The Conservatives' way of looking at the economy is rather simplistic, and this only underscores their gross incompetence when it comes to managing public funds. Their approach will weaken our regions, not to mention entire sectors that are vital to our economy.
The Canadian economy cannot be built on just a few key sectors; instead, it will be more prosperous through the diversification of many sectors, including the fishery, tourism, construction, education, retail trade, and so on. All of those economic sectors will be severely affected by this reform. Again yesterday, some staggering figures were published, demonstrating once and for all that Canada's economic performance is not nearly as rosy as the Conservatives would have everyone believe.
A Conference Board of Canada study found that an increase in social and economic inequalities in Canada is tearing the social fabric of our country and that the gap between the rich and the poor is continuing to grow, as is child poverty. Canada is doing a very poor job compared to its OECD counterparts. If Canada's economy is doing so well, as the Conservatives like to shout from the rooftops, should we not be in a better position to offer fair and equitable living conditions and income distribution? Should we not be able to reduce child poverty?
The employment insurance reform will only exacerbate this situation. Contract, part-time and seasonal workers want to be acknowledged and respected for the work they do because they are an integral part of our economy and our prosperity. They are merely a reflection of the seasonal nature of employment in Canada and the economic environment that the government has put in place for them.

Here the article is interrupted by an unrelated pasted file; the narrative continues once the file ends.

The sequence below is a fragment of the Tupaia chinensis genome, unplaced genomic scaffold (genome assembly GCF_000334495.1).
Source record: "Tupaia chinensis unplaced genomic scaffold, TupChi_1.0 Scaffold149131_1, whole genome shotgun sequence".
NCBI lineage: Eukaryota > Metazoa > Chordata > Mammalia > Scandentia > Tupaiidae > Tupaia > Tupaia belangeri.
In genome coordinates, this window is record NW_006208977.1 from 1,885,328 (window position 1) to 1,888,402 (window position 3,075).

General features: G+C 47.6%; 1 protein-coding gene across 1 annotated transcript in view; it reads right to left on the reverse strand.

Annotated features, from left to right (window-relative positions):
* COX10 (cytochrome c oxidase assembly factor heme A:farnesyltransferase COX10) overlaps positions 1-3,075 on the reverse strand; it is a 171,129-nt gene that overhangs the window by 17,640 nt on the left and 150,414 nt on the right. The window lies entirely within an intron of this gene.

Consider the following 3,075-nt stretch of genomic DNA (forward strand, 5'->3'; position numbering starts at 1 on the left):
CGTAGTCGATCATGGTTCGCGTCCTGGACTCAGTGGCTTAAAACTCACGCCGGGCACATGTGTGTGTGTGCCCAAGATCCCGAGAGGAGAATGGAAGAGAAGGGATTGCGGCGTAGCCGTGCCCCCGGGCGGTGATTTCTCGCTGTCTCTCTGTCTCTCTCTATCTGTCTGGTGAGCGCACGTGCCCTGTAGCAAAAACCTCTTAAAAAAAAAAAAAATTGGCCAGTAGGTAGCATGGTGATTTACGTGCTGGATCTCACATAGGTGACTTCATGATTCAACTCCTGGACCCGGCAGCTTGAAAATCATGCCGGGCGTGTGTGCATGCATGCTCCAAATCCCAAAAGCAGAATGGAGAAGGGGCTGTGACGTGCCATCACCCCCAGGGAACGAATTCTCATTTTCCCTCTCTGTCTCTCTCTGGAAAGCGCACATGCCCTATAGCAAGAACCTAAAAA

Canadians want jobs, growth and prosperity, not a hunt for unemployed workers that will drain the regions and impoverish all workers in unstable jobs, including those in the cities.
It is the provinces that will ultimately absorb the additional costs associated with the lack of access to employment insurance. People with their backs to the wall will opt for the solution of last resort: welfare. Who pays for welfare? Taxpayers, obviously. In short, all taxpayers will once again foot the bill for the Conservatives' mismanagement.
Lastly, we are now well into the month of February. Unemployed seasonal workers are coming to the end of their benefits. This is the black hole of spring. Action must be taken because it is now at our door.
The government need only look at regional unemployment rates to understand that its alleged economic recovery does not warrant putting a stop to the bill extending the benefit period by five weeks. People in the regions with high unemployment rates need it, not so that they can spend frivolously, but rather to put food on the table, heat their homes and put gas in their cars.
Can the Conservative government take quick action and reinstate the pilot project until we have studied the impact of the cancellation of that measure, or is it clearly saying that it is abandoning our regions?
Thousands of people have been protesting for months. Voices have been raised, those of workers, employers, chambers of commerce, elected municipal representatives and the provinces. This government must immediately backpedal on this measure before the problem degenerates into a social crisis and we are faced with serious cases or unfortunate incidents.
I will close by saying that no one denies that the employment insurance system must be reviewed, but the Conservatives' unilateral approach is unfortunately narrow-minded. It avoids all dialogue, even with experts. It is merely an attempt to please an ideological voter base and it quite simply jeopardizes our social safety net.
This approach is not in the interests of all Canadians, who can see through the Conservatives' dangerous game. The government must go back to the drawing board and open a genuine dialogue to determine with Canadians what they want out of their employment insurance programs.
I will be delighted to debate this topic with my colleagues in an effort to advance the dialogue and offer tangible solutions to Canadians in the hope that a genuine consultation can be conducted in this country.